The point is the use of the term "faith". In a religious connotation, the word faith should always be preceded with the word "blind" because that's all it is. Religious faith is based strictly on the word of someone else (the anonymous writers of the bible, your pastor, etc.). It is accepted unconditionally, without reliance on anything we normally rely on for trust.

In all other matters, faith is based on something. Senses, history, experiences, past reliability, etc. It's never blind. It may be mistaken, but it's never blind.

The Exterminator said...

Lynet, Ridger, (((Billy))):
Thanks for adding great points to further strengthen the assertion that red/green color-blindness is not analogous in any way to God belief.

SI:
I think your point about "faith" in all contexts other than religion is very well taken. As a lawyer, you probably often need to use "faith" in its legal sense. The word even appears in that legal sense in the U.S. Constitution in Article IV, Section 1 (The so-called "Full Faith and Credit" clause): Full Faith and credit shall be given in each State to the public acts, records, and judicial proceedings of every other state.

I actually think you could make a very good argument, based on this clause, that a legal gay marriage in one state would have to be accepted in all others.

Unfortunately, the next sentence in Article IV, Section 1 reads: And the Congress may by general laws prescribe the manner in which such acts, records, and proceedings shall be proved, and the effect thereof. I'm not sure that this sentence allows the U. S. Congress to excuse all states from giving full faith etc. to a legally recognized gay marriage, but, read broadly, it may. Which leads to a whole other subject than this post, the Constitutional validity of the Defense of Marriage Act (DOMA).

In case anyone's interested, there's a pretty interesting Wikipedia article on the Defense of Marriage Act.

In any event, SI, I prefer to use "trust" instead of "faith" in common conversation to make just that distinction between blind (religious) faith and legal "faith."

chappy:
Is it time to issue a Troll Alert? Be on your guard.
Thanks for the warning, but I know from his actions on other blogs that Matthew loves to act as a troll. I've given him the opportunity here to actually learn something in an environment I promised would be non-abusive as long as he conformed to the rules of polite discourse. I suspect he's not capable of conforming to those rules, so we probably won't see him again. If we do, and he continues to insist on his nonsense without responding directly to what has been said by others, I'll issue my usual plea for others not to engage him.

John Evo said...

I like to think this post is DIRECTED at Matthew, but not really FOR him (unless he happens to want to learn something).

There are others out there lurking around who might actually want to learn.

In fact, I'd like to take this opportunity to say "Hi there!" to all of Ex's lurkers. I usually talk right past you, but please know I do think about you when I'm writing. I know Ex does.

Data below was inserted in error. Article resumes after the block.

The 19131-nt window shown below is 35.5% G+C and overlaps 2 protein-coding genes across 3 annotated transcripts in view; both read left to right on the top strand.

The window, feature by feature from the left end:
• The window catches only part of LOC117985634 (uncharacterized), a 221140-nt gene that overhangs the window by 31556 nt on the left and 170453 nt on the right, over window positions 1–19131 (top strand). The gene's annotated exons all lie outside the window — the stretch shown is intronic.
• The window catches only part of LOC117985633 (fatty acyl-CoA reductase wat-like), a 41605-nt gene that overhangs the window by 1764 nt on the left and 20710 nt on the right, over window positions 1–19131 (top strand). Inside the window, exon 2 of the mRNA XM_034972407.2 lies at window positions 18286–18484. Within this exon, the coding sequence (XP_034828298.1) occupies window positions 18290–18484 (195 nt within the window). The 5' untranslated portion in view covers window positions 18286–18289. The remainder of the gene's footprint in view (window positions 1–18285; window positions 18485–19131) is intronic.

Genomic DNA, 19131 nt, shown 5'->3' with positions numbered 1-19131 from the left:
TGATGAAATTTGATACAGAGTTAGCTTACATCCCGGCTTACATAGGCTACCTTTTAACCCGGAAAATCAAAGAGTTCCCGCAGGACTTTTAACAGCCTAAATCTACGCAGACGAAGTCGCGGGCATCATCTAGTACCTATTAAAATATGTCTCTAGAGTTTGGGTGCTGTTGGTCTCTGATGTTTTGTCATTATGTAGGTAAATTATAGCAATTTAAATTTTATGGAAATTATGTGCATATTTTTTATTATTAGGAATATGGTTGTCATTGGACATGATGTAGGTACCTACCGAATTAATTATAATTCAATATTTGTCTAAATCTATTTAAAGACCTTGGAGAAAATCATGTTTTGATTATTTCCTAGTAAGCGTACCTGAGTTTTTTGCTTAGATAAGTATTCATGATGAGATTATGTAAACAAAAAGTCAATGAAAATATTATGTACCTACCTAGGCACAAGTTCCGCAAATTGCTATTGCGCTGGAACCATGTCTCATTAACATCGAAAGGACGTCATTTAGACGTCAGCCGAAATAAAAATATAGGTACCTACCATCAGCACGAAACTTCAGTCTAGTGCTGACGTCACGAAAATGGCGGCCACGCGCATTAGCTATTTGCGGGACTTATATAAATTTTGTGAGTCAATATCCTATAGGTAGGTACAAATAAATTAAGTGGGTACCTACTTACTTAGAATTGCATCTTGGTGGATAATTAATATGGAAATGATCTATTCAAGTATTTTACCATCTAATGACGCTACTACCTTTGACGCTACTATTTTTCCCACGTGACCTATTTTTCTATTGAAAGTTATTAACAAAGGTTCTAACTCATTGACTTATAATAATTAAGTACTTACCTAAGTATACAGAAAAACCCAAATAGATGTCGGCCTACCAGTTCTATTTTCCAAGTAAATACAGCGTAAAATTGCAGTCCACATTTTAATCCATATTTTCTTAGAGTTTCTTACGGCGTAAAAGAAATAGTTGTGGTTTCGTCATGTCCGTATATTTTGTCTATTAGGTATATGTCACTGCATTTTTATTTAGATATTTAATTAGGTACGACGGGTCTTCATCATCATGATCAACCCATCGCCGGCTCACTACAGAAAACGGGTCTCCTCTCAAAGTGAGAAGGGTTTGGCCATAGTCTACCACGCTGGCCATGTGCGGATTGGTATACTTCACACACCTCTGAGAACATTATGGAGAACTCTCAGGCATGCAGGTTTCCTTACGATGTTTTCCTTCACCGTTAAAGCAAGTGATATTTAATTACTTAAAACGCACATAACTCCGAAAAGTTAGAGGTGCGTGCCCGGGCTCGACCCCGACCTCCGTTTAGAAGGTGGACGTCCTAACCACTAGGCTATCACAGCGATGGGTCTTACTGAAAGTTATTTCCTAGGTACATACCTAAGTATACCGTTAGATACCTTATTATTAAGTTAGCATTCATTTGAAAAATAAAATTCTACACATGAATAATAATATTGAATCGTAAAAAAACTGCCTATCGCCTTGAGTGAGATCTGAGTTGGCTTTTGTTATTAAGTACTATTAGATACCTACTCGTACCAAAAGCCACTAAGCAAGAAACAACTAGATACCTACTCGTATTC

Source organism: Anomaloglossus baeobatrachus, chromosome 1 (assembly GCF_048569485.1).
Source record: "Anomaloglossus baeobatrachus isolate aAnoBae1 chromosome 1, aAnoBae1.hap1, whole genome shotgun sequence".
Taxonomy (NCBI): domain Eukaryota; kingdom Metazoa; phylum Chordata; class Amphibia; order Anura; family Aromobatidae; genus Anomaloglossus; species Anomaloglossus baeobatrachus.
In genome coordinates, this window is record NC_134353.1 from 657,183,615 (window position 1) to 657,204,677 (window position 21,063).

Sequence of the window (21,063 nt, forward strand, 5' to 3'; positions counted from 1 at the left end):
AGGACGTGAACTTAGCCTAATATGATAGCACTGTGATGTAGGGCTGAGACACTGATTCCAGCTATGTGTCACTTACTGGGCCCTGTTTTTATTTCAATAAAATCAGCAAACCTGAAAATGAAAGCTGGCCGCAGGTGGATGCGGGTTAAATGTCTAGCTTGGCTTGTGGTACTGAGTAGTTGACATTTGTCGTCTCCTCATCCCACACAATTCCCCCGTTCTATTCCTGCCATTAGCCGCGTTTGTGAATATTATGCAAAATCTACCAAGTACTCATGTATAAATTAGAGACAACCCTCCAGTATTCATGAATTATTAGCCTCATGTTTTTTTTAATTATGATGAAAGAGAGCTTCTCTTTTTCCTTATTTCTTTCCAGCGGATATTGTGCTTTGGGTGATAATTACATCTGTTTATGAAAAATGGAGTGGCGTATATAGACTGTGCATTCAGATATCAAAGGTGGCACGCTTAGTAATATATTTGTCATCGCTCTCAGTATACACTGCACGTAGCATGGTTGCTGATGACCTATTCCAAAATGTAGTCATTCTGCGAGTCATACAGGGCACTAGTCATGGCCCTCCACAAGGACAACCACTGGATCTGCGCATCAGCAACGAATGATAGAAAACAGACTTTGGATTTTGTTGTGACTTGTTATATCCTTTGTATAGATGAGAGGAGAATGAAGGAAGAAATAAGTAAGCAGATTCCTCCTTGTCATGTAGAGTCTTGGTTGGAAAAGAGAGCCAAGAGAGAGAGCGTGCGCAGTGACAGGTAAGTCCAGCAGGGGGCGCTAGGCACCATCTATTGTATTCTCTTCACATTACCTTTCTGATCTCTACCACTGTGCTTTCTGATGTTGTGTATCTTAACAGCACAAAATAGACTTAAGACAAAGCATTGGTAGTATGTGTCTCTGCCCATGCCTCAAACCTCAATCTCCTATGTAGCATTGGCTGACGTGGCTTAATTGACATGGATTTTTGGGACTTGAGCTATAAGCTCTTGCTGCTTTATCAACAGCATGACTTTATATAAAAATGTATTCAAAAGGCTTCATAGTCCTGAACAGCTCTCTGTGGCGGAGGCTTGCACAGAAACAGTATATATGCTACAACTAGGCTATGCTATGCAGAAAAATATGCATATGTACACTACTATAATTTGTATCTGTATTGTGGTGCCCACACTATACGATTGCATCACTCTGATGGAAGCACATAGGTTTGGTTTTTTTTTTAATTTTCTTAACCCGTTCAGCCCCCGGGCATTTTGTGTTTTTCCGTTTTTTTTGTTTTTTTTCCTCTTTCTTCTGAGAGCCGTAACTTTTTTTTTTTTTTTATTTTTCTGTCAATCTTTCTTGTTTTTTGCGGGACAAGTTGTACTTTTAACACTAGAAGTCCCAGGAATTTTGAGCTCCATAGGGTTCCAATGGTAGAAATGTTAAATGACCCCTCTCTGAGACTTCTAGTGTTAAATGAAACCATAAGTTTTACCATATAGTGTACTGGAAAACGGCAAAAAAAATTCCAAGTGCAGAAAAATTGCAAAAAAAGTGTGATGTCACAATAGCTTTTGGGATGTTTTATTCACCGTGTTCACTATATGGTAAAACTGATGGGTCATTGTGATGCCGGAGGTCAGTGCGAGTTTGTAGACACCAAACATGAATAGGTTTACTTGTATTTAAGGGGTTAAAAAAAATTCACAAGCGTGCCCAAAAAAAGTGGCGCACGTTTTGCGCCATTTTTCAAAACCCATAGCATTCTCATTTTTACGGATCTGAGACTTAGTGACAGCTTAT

PhillyChief said...

First, a Christian doesn't distinguish between "trust" and "faith."

That's certainly one of the roots to the disconnect between theists and atheists. Different definitions for "theory", for "evidence", for "knowledge", for "religion", for "faith" and of course for each other since I have yet to meet a theist who knows the same definition of "atheist" as atheists.

John Evo said...

SI said: But that's not the point (though it would have been an impediment to me in the jungles during wartime).

I believe the American forces were actually recruiting color-blind during WW2 because they were able to differentiate "jungle" from "camouflage" as spotters in bombers on missions.

The Exterminator said...

Philly, you're so right about different definitions. In fact, I think it was you a while back who pointed out that religionists frequently redirect conversations by dwelling on the various meanings of words; you pinpointed this as a common diversionary tactic.

That's why, folks, at No More Hornets, I'll set the definitions. Some of my definitions may not sit well with theists, or even with other atheists. But if, over and over again, we choose to argue over the precise variations and shades of meaning that individual words can have, we ought to just say "fuck it" and start a lexicographical blog.

So, at least at No More Hornets:
* faith means blind belief unsupported by any testable evidence.
* atheist means one who does not believe in any gods.
* atheism means the absence of, or freedom from, belief in any gods. It's the natural default position, and requires no faith whatsoever.
* troll means any commenter who (1) continually ignores, misinterprets, mischaracterizes, or claims not to understand the clear responses of others or (2)repeatedly attempts to change the subject.
* lurkers means those who read with the honest intention of soaking up ideas, on both sides of an issue, but who choose, for one reason or another, not to participate in the dialogue.